Florida fights for the right to pollute

    "A political battle is heating up between Florida and the U.S. Environmental Protection Agency over how best to clean up the state's polluted waters."

    A lawsuit filed by environmentalists has forced the EPA to begin setting hard numeric limits on nutrient pollution in Florida waters. Those waters exceeding the limits would be considered "impaired," triggering forced reductions on polluters.

    The environmental groups say they were forced to file the suit in July 2008 because the Florida Department of Environmental Protection had done little to halt the degradation of rivers, lakes, springs and bays. Nutrients, mostly from fertilizers and minimally treated sewage, can trigger algae blooms that are deadly to fish and unhealthy for humans.
    "State, EPA battle over cleaning up polluted waters".

    Legislative black caucus divided on redistricting

    "A ballot issue to change the standards used for redrawing the state's political districts is dividing the members of the Democrat-dominated legislative black caucus." "Blacks split on redistrict proposal".

    Florida's "closed, party-member-only, winner-take-all primaries"

    Mark Lane: "In Florida, we have the same problem of sorting among big fields of primary candidates. We have a system of closed, party-member-only, winner-take-all primaries and uncontested general elections that all but guarantee candidates can take office without winning a majority." "When Florida picked a governor with Oscar-style voting".

    "Senate's health-care budget ... a bloodbath"

    Aaron Deslatte: "The biggest budget battle likely to play out in Tallahassee this spring turns on Republican lawmakers' deep resentment of President Barack Obama's stimulus bailout and their drive to reform Florida's beleaguered Medicaid program."

    Congress is on the verge of sending Florida more than $1 billion in additional stimulus funding to help pay for the state's exploding health-care entitlement program, projected to cover 2.9 million poor people, children and seniors next year at a cost of $19.2 billion. Gov. Charlie Crist assumed the money would come when he sent his $69.2 billion budget proposal to lawmakers last month.

    But Florida House Speaker Larry Cretul, R-Ocala, and Senate President Jeff Atwater, R-North Palm Beach, have assumed this money isn't on the table.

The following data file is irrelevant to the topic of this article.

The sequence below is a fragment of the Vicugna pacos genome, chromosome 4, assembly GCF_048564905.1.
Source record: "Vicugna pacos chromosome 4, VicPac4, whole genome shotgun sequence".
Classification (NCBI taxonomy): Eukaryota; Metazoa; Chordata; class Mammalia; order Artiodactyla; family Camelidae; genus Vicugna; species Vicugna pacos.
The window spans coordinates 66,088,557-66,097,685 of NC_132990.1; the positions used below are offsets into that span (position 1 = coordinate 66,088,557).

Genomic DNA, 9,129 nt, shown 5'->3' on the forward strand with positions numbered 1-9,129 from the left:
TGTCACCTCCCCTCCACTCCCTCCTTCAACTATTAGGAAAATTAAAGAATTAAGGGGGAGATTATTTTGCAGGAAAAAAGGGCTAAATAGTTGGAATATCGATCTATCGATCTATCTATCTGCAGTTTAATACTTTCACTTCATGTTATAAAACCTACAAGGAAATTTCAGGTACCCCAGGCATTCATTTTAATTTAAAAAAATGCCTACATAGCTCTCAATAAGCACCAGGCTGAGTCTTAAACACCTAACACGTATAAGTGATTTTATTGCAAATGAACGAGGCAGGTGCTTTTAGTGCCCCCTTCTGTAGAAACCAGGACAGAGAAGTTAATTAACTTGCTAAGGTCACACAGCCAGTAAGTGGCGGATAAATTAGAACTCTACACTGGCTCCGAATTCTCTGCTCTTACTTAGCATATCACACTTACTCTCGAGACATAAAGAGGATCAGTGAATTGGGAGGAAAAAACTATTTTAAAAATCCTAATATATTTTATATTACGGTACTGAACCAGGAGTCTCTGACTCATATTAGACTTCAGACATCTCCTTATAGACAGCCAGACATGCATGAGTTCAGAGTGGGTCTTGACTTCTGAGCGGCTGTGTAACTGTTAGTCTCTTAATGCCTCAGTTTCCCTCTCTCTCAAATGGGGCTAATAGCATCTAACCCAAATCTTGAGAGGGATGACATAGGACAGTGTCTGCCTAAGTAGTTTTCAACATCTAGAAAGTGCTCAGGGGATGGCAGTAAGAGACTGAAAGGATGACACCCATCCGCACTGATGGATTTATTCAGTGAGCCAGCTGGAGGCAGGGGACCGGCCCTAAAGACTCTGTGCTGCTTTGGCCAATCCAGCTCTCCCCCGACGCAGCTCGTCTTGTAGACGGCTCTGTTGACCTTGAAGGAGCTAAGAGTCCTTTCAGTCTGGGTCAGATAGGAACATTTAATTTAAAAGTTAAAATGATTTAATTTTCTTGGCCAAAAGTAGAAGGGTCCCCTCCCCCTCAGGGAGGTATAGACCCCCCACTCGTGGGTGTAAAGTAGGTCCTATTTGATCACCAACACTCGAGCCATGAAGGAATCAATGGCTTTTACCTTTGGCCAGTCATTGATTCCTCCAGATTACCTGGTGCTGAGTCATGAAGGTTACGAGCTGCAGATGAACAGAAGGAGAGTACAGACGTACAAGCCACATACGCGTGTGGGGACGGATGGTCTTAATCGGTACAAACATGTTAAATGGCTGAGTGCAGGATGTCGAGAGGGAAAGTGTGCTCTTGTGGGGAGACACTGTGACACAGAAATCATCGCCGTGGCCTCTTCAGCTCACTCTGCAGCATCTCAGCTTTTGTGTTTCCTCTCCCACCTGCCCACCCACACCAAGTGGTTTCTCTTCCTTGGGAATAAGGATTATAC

As a result, the first draft of the Senate's health-care budget released last week is a bloodbath. It would cut nursing home reimbursement rates by $122 million, hospital reimbursements by $280 million and Medicaid HMOs by $85 million -- and slash the state's Medicare Part D contribution toward prescription drugs for seniors by $66-million. House budget-writers will roll out their proposals this week, and they should look just as bleak.

    Lawmakers plugged $1.8 billion in stimulus dollars into the state-federal Medicaid program in this year's budget, but that cash runs out in December, in the middle of next fiscal year. Democrats want the extra $1 billion to be used to offset that loss – and prevent wholesale cuts.
    "Billion-dollar battle shaping up over Medicaid".

    "Foul practices marring Florida's elections"

    The Orlando Sentinel editors: "Just two weeks into their legislative session, Republican lawmakers are speeding reforms through the Capitol intended to clean up some of the foul practices marring Florida's elections."

    Great, right? Profligate fundraising and spending by pols and often shadowy political groups need fixing, don't they?

    But slowing down and getting their legislation right's a better course of action than signing off so quickly on changes to campaign practices that would likely serve entrenched political interests more than the public.

    Normally slow's-how-we-go legislators already have fast-tracked their reform packages through committees in the House and Senate. Why the rush?
    "A better way to run elections".

    From the "values" crowd

    "With Florida's economy in the tank and unemployment at a record high, more Floridians are turning to public libraries to search for jobs, apply for services and get free entertainment. But the state's help for local libraries — $21.2 million — is on the chopping block as lawmakers look to pare up to $3 billion from the state's 2010-2011 budget." "Lawmakers propose eliminating all state funding for libraries".

    Free market folly

    The Palm Beach Post editorial board: "Some legislators would 'fix' the problem by letting all companies charge what they want. Bills have been filed in the House and Senate to deregulate property insurance." "Balance insurance reform: No free-market solution for a broken market".

    Discrimination lawsuit